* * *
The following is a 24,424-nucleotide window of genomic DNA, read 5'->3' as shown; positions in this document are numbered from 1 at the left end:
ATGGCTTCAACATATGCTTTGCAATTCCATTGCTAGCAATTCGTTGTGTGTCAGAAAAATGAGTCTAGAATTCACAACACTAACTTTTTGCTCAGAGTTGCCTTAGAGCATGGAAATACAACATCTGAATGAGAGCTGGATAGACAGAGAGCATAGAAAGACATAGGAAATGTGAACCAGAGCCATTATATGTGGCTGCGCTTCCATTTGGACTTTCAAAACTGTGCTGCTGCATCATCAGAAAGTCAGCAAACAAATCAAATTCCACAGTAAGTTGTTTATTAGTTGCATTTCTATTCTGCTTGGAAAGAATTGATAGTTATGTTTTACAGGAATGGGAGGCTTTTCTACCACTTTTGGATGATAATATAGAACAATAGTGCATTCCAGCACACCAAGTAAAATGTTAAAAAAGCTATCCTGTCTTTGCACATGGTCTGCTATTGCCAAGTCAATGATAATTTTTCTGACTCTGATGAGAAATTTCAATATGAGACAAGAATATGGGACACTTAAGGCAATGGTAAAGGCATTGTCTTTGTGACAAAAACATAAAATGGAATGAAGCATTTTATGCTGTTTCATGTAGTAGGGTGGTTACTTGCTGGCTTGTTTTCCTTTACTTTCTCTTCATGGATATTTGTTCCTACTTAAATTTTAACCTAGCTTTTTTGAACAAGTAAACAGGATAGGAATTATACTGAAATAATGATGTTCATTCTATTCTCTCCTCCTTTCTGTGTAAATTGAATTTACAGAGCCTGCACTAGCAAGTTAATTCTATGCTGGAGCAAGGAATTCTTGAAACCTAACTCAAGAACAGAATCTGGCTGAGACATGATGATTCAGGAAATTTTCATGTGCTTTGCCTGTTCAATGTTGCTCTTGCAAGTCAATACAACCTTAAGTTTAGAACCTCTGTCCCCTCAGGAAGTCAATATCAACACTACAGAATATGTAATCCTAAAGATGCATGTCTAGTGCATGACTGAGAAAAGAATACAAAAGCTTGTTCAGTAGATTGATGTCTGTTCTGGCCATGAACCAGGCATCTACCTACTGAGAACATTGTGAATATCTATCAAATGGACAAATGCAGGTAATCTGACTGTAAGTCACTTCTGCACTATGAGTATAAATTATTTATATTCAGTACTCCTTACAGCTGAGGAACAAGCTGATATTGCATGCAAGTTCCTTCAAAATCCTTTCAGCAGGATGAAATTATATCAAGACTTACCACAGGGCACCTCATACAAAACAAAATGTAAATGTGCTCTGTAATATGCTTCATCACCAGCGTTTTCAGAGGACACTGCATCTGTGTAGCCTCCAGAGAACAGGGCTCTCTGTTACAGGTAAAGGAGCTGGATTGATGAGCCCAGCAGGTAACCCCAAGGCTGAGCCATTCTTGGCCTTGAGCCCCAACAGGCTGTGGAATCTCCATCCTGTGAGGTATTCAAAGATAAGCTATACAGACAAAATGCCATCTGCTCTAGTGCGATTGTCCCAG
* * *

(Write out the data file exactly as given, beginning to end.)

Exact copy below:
The following is a 24,424-nucleotide window of genomic DNA, read 5'->3' as shown; positions in this document are numbered from 1 at the left end:
ATGGCTTCAACATATGCTTTGCAATTCCATTGCTAGCAATTCGTTGTGTGTCAGAAAAATGAGTCTAGAATTCACAACACTAACTTTTTGCTCAGAGTTGCCTTAGAGCATGGAAATACAACATCTGAATGAGAGCTGGATAGACAGAGAGCATAGAAAGACATAGGAAATGTGAACCAGAGCCATTATATGTGGCTGCGCTTCCATTTGGACTTTCAAAACTGTGCTGCTGCATCATCAGAAAGTCAGCAAACAAATCAAATTCCACAGTAAGTTGTTTATTAGTTGCATTTCTATTCTGCTTGGAAAGAATTGATAGTTATGTTTTACAGGAATGGGAGGCTTTTCTACCACTTTTGGATGATAATATAGAACAATAGTGCATTCCAGCACACCAAGTAAAATGTTAAAAAAGCTATCCTGTCTTTGCACATGGTCTGCTATTGCCAAGTCAATGATAATTTTTCTGACTCTGATGAGAAATTTCAATATGAGACAAGAATATGGGACACTTAAGGCAATGGTAAAGGCATTGTCTTTGTGACAAAAACATAAAATGGAATGAAGCATTTTATGCTGTTTCATGTAGTAGGGTGGTTACTTGCTGGCTTGTTTTCCTTTACTTTCTCTTCATGGATATTTGTTCCTACTTAAATTTTAACCTAGCTTTTTTGAACAAGTAAACAGGATAGGAATTATACTGAAATAATGATGTTCATTCTATTCTCTCCTCCTTTCTGTGTAAATTGAATTTACAGAGCCTGCACTAGCAAGTTAATTCTATGCTGGAGCAAGGAATTCTTGAAACCTAACTCAAGAACAGAATCTGGCTGAGACATGATGATTCAGGAAATTTTCATGTGCTTTGCCTGTTCAATGTTGCTCTTGCAAGTCAATACAACCTTAAGTTTAGAACCTCTGTCCCCTCAGGAAGTCAATATCAACACTACAGAATATGTAATCCTAAAGATGCATGTCTAGTGCATGACTGAGAAAAGAATACAAAAGCTTGTTCAGTAGATTGATGTCTGTTCTGGCCATGAACCAGGCATCTACCTACTGAGAACATTGTGAATATCTATCAAATGGACAAATGCAGGTAATCTGACTGTAAGTCACTTCTGCACTATGAGTATAAATTATTTATATTCAGTACTCCTTACAGCTGAGGAACAAGCTGATATTGCATGCAAGTTCCTTCAAAATCCTTTCAGCAGGATGAAATTATATCAAGACTTACCACAGGGCACCTCATACAAAACAAAATGTAAATGTGCTCTGTAATATGCTTCATCACCAGCGTTTTCAGAGGACACTGCATCTGTGTAGCCTCCAGAGAACAGGGCTCTCTGTTACAGGTAAAGGAGCTGGATTGATGAGCCCAGCAGGTAACCCCAAGGCTGAGCCATTCTTGGCCTTGAGCCCCAACAGGCTGTGGAATCTCCATCCTGTGAGGTATTCAAAGATAAGCTATACAGACAAAATGCCATCTGCTCTAGTGCGATTGTCCCAG